Brad Shewmake (31:18):
I think that that point about enabling just time access is worth drilling into a little bit more. This really comes into play as we start talking about the concept of least privilege. It's more than just authentication, it's how do we make sure that we are only granting just enough access for just the amount of time needed to complete the task, and then removing those privileges. So there are no standing privileges that's really what's at the core of the least privilege concept and goes a long way to ensuring that you're closing some of these doors that the threat actors would seek to walk right in, right through.
Chris Owen (31:58):
Yeah, absolutely. And I think you hit on a really good point there, which was the zero standing privilege model. One of the things that has happened historically in privileged access management is the concept of standing privilege. It’s a bizarre thing because you would implement a least privileged tool to take away privileges or to only grant the relevant privileges to people. I should say if we're selling this in the right way. But actually those least privileged policies are completely static. If somebody compromises my account, that's still got all the privileges that I have that are being managed by a PAM tool. So the concept of JIT was really coined to grant just in time access on a, just enough basis. So JIT and JEA, other terms that you'll likely see across the industry, but as Brad mentioned, it does away with standing privilege grants, just in a assess only when it's needed there.
Chris Owen (33:05):
We then come into one of the most common things that we get asked about, which is about secrets management. And most people think of secrets as either bits of code or certificates or tokens and things like that, but the secret could be anything can reality. It could be configuration data. It could be all of the things that we've mentioned before, your certificates, tokens, API keys, et cetera. So you definitely need somewhere to store these. You'd want some kind of central storage vault for them. And actually all of the major cloud platforms actually have secrets management capabilities built in or I guess I'll offer one bit of advice. You know, we are here as a vendor and we have a password vault solution, you can get into a little bit of trouble. If you start utilizing secrets management capabilities natively within the cloud platforms, you can very much have a disjointed and siloed approach to privilege management.
Chris Owen (34:08):
If you start consuming secrets management from Azure, AWS and GCP, and then you have a password vault on top of that, regardless of the vendor, all of a sudden, you've got four different vaults to manage, to secure, to ensure that there's consistent policies across. So traditionally, what you'll see across the PAM world is vendors that are consolidating these into a single offering to give you that kind of central platform that does everything for you. But secrets management is really at the heart of cloud because secrets are used everywhere and through all of the tools that you're likely to see in this.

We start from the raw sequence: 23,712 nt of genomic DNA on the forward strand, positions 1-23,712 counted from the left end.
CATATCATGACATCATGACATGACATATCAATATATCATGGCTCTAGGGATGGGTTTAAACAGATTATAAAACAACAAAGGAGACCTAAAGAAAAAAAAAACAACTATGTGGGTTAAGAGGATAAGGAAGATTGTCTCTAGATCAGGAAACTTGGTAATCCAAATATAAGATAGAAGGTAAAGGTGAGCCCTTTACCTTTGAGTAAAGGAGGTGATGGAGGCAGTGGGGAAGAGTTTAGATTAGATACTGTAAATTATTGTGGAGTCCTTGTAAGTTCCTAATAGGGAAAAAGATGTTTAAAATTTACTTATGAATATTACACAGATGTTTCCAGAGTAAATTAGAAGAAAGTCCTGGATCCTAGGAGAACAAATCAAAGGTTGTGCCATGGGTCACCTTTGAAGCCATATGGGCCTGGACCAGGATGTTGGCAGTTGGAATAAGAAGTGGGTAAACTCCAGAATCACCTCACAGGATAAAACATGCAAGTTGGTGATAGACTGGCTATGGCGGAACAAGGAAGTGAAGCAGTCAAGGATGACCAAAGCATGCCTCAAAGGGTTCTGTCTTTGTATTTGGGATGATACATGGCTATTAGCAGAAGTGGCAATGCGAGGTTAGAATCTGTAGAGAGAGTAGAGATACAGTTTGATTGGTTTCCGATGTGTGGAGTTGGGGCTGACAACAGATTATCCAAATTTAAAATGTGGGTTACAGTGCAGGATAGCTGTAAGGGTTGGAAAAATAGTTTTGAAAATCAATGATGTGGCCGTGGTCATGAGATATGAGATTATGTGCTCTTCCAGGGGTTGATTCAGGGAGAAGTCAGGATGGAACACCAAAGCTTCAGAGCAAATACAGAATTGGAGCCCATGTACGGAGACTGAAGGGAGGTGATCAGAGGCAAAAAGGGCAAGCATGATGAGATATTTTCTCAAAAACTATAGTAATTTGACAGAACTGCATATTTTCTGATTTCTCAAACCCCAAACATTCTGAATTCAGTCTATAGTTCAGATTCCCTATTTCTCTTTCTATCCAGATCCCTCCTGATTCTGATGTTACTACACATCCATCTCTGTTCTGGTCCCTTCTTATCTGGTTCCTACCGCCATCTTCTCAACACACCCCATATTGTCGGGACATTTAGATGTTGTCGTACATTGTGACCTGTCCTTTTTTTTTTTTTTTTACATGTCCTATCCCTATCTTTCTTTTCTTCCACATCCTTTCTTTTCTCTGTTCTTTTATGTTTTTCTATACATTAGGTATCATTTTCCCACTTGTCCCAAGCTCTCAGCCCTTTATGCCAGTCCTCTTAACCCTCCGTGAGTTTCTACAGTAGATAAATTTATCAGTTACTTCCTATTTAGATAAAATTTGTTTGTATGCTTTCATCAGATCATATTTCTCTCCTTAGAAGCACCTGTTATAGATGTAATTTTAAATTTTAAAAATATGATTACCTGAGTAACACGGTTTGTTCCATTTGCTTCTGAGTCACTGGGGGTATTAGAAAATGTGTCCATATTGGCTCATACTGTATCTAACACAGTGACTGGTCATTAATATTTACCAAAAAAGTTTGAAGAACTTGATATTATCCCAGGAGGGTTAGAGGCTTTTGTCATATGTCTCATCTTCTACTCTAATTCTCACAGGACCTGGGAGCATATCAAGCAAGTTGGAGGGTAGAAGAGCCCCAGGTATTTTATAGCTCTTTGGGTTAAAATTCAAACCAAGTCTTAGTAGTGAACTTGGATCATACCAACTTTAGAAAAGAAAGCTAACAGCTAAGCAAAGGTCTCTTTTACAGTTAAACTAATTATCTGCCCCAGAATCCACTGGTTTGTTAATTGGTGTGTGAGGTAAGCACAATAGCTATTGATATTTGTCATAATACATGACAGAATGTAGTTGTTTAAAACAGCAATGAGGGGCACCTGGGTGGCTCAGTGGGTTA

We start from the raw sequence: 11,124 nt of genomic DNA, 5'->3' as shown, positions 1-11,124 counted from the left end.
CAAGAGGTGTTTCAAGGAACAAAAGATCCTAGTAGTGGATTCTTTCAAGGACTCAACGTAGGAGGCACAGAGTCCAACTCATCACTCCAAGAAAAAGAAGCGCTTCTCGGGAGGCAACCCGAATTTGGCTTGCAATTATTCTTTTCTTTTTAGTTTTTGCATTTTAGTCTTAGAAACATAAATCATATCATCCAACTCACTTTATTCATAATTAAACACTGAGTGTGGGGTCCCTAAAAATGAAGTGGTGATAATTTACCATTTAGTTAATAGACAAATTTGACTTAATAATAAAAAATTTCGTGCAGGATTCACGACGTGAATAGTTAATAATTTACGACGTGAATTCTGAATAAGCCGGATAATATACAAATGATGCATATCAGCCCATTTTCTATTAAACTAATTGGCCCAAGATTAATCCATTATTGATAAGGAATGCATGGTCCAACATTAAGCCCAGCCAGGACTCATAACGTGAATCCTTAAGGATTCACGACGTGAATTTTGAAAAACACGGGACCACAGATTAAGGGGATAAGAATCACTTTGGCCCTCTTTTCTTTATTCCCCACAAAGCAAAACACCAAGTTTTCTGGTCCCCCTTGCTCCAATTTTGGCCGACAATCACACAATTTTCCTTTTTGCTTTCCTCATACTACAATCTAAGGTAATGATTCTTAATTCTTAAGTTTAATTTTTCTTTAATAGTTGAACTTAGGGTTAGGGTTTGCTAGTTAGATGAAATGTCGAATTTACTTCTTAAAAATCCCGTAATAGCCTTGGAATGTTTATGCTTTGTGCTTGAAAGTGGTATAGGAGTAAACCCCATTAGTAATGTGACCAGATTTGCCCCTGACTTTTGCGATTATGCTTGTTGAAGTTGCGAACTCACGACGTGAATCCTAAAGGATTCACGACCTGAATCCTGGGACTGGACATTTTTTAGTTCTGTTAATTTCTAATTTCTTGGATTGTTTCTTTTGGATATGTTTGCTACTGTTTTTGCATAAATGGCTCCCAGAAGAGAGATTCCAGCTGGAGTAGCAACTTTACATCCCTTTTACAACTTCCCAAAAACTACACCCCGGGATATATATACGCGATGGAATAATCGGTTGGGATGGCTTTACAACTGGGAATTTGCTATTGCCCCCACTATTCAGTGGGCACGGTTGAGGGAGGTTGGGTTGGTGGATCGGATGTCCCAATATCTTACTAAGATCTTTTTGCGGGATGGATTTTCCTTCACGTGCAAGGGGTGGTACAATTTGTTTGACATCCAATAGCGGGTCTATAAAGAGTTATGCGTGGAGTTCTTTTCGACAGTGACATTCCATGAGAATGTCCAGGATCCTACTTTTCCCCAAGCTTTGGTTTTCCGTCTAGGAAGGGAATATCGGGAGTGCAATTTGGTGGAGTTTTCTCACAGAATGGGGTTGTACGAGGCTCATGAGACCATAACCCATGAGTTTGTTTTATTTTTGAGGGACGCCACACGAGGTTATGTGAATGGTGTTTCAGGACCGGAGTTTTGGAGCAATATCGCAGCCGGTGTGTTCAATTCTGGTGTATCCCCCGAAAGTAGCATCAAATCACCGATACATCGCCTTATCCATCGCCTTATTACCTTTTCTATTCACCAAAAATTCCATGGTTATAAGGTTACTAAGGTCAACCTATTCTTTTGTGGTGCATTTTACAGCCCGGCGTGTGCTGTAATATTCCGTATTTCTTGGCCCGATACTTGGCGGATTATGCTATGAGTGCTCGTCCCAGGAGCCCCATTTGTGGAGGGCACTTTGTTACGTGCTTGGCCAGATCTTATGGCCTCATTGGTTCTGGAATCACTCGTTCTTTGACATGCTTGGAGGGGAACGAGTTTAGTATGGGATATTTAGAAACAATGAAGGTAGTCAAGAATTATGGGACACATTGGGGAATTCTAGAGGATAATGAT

Chris Owen (34:52):
Really the final bit is app to app authentication. And this is a little bit different to app credential management. And this is really focused on the fact that modern application, so ultimately requiring access to other applications services on the hosted platforms that they reside in or data storage services. If you think about designing applications in a legacy world, you'd typically have a web tier data tier, et cetera. So in a typical three tier architecture, those components need to talk to each other. And when you architect applications in the modern cloud worlds, you're leveraging services of the cloud platforms, you'll be doing web development yourselves. So tokenization and authentication are really key here and the common technologies are really OAuth, open ID connect or SAML, that we see, most of the time. We've got to allow applications to retrieve these tokens. One of the things that we can do is actually generate these tokens as a platform and allow then, applications to consume them. And because we're trusting the machine that hosts that application, we can allow them to retrieve them securely and without needing additional credentials to do that.
Chris Owen (36:15):
So they're really the six key use cases that you look to protect. And you know what, one of the great things about us doing this kind of webinar in conjunction with IDSA is really the identity-centric conversation. And it really plays a big part in privileged access management. I think historically we've very much focused on data-centric security in a world of data centers. And that really focuses on applying protection to data. And rather than trying to protect data in specific locations, even where they run a laptop specific network, the goal is really there to protect sensitive data in a, wherever it goes using policy-based protection that prevents unauthorized users from accessing it. And typical technologies that you'd see, data discovery, classification, encryption, tokenization, data masking type of solutions and identity and access management has always been a part of data center security, but it's not the foundation of it.
Chris Owen (37:25):